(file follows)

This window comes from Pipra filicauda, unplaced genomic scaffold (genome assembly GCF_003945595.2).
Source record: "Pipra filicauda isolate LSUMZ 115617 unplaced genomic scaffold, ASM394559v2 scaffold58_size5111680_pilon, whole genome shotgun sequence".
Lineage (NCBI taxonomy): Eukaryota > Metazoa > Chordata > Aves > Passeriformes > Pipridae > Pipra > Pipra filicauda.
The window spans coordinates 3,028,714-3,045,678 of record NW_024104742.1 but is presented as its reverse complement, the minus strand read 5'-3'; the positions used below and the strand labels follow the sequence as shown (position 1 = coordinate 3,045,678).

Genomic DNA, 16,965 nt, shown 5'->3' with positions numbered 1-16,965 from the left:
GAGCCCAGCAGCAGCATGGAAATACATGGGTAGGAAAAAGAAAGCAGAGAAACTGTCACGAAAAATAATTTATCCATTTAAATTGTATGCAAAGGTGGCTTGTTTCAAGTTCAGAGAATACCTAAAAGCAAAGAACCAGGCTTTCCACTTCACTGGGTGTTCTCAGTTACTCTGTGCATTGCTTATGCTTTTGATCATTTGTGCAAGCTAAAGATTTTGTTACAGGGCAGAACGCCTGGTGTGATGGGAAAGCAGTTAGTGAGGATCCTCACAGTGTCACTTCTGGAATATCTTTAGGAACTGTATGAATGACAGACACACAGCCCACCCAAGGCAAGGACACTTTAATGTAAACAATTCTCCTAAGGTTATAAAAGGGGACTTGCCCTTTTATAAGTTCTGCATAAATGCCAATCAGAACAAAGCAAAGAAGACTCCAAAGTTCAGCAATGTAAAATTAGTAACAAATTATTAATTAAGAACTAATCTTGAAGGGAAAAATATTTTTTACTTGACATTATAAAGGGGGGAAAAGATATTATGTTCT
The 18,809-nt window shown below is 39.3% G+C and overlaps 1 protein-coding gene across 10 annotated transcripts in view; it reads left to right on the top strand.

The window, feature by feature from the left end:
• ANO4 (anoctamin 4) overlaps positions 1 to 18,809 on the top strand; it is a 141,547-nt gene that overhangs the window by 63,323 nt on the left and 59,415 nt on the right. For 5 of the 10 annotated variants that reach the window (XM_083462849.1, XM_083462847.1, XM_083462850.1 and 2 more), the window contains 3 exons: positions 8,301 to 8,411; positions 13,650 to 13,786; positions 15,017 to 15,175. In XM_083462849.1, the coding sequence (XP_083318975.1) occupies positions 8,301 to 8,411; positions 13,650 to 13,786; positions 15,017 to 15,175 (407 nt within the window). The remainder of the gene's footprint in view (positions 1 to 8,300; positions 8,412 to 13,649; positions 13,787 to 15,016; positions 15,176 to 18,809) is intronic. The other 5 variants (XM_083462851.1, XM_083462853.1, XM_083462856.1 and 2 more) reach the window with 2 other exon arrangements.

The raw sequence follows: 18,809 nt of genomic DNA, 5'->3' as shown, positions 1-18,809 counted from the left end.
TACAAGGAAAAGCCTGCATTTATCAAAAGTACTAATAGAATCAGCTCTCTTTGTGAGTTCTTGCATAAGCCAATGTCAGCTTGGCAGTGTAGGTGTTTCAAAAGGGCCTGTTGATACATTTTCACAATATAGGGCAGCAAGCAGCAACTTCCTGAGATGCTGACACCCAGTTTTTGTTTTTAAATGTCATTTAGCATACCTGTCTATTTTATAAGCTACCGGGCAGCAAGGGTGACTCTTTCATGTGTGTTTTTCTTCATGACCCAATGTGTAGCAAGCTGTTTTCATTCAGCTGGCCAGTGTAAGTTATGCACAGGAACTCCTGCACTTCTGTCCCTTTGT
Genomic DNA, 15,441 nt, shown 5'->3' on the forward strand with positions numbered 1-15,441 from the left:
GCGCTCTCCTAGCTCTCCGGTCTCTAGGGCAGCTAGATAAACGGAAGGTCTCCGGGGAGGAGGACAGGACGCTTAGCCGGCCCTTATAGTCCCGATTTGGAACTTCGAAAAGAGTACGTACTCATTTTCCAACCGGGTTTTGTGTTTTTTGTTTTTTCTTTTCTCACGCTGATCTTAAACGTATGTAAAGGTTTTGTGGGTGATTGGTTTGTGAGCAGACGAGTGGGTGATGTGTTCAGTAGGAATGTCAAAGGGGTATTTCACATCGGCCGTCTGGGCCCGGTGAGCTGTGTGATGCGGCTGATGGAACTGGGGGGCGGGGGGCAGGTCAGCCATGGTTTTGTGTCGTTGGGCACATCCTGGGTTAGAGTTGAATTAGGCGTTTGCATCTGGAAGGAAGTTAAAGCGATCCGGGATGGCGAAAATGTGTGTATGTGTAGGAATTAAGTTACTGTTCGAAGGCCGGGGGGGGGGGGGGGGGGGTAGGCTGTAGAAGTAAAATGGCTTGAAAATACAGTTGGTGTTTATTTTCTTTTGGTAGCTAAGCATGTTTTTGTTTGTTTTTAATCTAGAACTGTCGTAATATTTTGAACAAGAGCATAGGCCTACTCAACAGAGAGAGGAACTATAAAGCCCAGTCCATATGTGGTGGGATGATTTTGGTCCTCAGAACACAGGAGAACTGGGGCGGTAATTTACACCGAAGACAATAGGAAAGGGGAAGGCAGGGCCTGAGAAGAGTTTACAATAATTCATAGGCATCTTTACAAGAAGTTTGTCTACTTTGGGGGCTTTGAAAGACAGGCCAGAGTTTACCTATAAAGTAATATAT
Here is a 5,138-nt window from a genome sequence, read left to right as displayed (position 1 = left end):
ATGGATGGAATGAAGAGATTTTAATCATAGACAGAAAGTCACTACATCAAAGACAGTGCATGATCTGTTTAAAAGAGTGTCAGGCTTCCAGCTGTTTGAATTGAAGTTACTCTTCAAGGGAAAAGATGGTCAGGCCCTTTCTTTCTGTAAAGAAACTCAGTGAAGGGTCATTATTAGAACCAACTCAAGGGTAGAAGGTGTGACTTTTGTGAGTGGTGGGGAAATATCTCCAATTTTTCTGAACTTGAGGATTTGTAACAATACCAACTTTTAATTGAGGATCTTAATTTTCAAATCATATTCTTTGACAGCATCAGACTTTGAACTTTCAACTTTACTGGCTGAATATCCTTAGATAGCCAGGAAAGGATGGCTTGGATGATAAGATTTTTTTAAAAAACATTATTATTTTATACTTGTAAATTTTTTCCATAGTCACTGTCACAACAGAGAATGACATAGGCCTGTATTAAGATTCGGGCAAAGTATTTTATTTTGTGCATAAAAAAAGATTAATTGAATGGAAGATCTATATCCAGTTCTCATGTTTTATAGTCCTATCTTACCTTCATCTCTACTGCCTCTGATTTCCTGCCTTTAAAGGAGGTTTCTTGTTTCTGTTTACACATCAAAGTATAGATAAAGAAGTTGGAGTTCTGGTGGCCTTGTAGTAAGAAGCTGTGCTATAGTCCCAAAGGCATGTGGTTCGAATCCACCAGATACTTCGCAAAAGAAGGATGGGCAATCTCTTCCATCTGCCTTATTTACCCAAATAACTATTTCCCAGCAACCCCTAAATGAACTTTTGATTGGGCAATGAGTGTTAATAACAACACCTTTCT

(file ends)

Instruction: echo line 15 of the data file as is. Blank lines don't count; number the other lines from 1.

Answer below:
ATGGATGGAATGAAGAGATTTTAATCATAGACAGAAAGTCACTACATCAAAGACAGTGCATGATCTGTTTAAAAGAGTGTCAGGCTTCCAGCTGTTTGAATTGAAGTTACTCTTCAAGGGAAAAGATGGTCAGGCCCTTTCTTTCTGTAAAGAAACTCAGTGAAGGGTCATTATTAGAACCAACTCAAGGGTAGAAGGTGTGACTTTTGTGAGTGGTGGGGAAATATCTCCAATTTTTCTGAACTTGAGGATTTGTAACAATACCAACTTTTAATTGAGGATCTTAATTTTCAAATCATATTCTTTGACAGCATCAGACTTTGAACTTTCAACTTTACTGGCTGAATATCCTTAGATAGCCAGGAAAGGATGGCTTGGATGATAAGATTTTTTTAAAAAACATTATTATTTTATACTTGTAAATTTTTTCCATAGTCACTGTCACAACAGAGAATGACATAGGCCTGTATTAAGATTCGGGCAAAGTATTTTATTTTGTGCATAAAAAAAGATTAATTGAATGGAAGATCTATATCCAGTTCTCATGTTTTATAGTCCTATCTTACCTTCATCTCTACTGCCTCTGATTTCCTGCCTTTAAAGGAGGTTTCTTGTTTCTGTTTACACATCAAAGTATAGATAAAGAAGTTGGAGTTCTGGTGGCCTTGTAGTAAGAAGCTGTGCTATAGTCCCAAAGGCATGTGGTTCGAATCCACCAGATACTTCGCAAAAGAAGGATGGGCAATCTCTTCCATCTGCCTTATTTACCCAAATAACTATTTCCCAGCAACCCCTAAATGAACTTTTGATTGGGCAATGAGTGTTAATAACAACACCTTTCT